Hurricane Florence is expected to pummel the Carolinas, and has put surrounding areas on alert, later this week and into the weekend. The latest National Hurricane Center data reports sustained winds of up to 130 mph with higher gusts associated with the category 4 hurricane.
As of Wednesday afternoon, hurricane force winds extend as far as 70 miles from the center of the storm, with tropical-storm-force winds extending up to 175 miles from the center. The storm could have a heavy impact as far south as Georgia and as far north as Northern Virginia.
These conditions are projected to have some impact on East Coast energy markets. Some expected impacts include prolonged power outages, natural gas production and transportation disruptions and potential reductions in refined product supply in the Northeast, according to a S&P Global Platts report.
“Florence could impact refined products imports into North and South Carolina. While the Colonial Pipeline delivers refined products to both states, small volumes of gasoline blendstocks, diesel, and asphalt are imported into Wilmington and Charleston,” Platts Editorial Director Jeff Mower said.” The most recent monthly US Energy Information Administration data shows both ports importing a combined 454,000 barrels of refined products in June, a fraction of the roughly 308,700 b/d of gasoline sold in North Caroline alone.”
Mower said Florence could delay deliveries in both states, but the severity of the delays will depend greatly on how much storm damage is actually done and how big of a hit the states’ infrastructure takes in the days ahead.
Hurricane Florence is not expected to have a direct impact on any oil production facilities or oil refineries.
“The Northeast is heavily dependent on the Colonial Pipeline and Plantation Pipeline for refined products supplies, both of which run through the Carolinas,” the Platts report reads. “Colonial’s 2.5 million b/d system extends from Texas to New Jersey, with Line 1 moving gasoline from Houston to Greensboro, North Carolina, and the parallel Line 2 extending all the way to New Jersey. Kinder Morgan’s 700,000 b/d Plantation system ships refined products from Louisiana to the Washington, DC, area.”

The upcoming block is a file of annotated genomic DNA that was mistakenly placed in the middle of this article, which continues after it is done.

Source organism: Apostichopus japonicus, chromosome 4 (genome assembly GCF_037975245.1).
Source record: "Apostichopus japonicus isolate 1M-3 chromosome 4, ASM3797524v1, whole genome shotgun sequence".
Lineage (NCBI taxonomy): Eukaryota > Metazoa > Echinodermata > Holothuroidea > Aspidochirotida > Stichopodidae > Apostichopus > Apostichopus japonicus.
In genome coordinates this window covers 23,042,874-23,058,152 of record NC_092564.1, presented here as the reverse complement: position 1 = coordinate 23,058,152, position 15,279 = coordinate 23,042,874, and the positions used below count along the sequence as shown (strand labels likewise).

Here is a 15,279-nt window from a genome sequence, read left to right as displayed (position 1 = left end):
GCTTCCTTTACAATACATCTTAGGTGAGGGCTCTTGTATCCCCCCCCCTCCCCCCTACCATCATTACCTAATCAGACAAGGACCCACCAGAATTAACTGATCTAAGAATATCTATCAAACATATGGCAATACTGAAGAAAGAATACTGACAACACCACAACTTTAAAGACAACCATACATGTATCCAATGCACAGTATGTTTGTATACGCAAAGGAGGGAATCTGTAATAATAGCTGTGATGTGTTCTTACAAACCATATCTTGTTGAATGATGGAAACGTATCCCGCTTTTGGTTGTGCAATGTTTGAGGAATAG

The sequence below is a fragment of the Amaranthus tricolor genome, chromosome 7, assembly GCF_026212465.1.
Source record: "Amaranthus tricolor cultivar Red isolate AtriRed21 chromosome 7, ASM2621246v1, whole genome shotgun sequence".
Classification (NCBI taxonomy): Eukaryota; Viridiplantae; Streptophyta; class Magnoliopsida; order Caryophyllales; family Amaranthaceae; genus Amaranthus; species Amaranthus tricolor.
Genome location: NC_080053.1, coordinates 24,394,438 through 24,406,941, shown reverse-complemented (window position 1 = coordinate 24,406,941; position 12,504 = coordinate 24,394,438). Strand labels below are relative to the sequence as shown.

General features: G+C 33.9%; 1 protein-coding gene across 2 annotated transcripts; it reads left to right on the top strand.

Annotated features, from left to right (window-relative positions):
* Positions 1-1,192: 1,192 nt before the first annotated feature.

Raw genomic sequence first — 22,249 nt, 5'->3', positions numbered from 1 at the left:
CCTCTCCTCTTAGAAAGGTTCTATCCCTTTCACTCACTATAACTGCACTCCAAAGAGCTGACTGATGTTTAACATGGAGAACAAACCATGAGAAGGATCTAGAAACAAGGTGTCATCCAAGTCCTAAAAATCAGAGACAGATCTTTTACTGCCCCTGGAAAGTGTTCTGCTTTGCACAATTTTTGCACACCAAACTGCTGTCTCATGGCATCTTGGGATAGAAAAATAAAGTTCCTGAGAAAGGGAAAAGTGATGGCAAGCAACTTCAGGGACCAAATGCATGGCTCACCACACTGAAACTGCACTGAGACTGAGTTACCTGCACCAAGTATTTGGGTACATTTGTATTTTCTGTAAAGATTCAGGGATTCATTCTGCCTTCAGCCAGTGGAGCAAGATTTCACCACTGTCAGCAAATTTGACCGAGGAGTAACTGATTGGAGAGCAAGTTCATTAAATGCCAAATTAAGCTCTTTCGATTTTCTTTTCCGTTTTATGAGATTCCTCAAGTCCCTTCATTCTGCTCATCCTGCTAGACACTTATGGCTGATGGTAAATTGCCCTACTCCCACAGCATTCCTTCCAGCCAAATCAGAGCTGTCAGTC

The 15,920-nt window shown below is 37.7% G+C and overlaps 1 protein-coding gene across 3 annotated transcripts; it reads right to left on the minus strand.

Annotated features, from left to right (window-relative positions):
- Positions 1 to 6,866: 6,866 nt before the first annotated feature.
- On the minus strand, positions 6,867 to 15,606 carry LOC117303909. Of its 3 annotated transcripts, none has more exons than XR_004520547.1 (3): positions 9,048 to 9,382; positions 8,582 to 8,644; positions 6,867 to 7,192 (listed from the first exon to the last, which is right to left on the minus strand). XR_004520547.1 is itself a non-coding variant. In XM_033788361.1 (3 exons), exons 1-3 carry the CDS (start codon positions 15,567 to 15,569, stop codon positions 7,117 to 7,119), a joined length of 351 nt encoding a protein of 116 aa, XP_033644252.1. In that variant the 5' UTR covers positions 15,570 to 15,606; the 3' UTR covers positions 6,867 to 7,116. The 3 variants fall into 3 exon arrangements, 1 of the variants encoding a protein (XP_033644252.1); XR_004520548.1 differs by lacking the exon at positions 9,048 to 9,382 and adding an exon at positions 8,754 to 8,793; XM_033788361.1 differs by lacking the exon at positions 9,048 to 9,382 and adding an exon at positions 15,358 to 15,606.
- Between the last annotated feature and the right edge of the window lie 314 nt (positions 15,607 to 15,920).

Both pipelines continued to operate normally Tuesday, and both are able to operate in segments, meaning product could still be delivered to the north if portions of the pipelines in the Carolinas experienced outages. The issue arises because the northern segments could only supply as much product as was already present in the tank north of the outage, which would only cover the Northeast for a matter of days, according to the Platts report.
“Concerns that the storm would impact refined products deliveries to the Northeast were bullish for the New York delivered NYMEX RBOB and ULSD contracts. NYMEX October RBOB settled 5.5 cents higher at $2.0142/gal and NYMEX October ULSD closed up 3.42 cents at $2.2520/gal,” the report reads.
Rack prices were higher in the Carolinas. Nearly all of the state’s coastal areas are under a mandatory evacuation order, which Platts thinks could be driving increased gasoline demand as people begin to evacuate. This is a common occurrence during times of natural disasters.
“In Charleston, South Carolina, the price of unleaded, unbranded gasoline at the rack was reported at $2.0217/gal on Tuesday, up from $2.0200/gal on Monday evening, according to DTN, an independent provider of rack price data,” according to the Platts report. “In Wilmington, North Carolina, the same product was reported at $2.0635/gal Tuesday morning, up from $2.0408/gal on Monday night.”
Popular mobile app GasBuddy has activated its fuel availability tracker and made the feature available for free to those trying to evacuate the Carolinas and Virginia ahead of the storm. The app will point drivers to the closest gas station to them with available gasoline.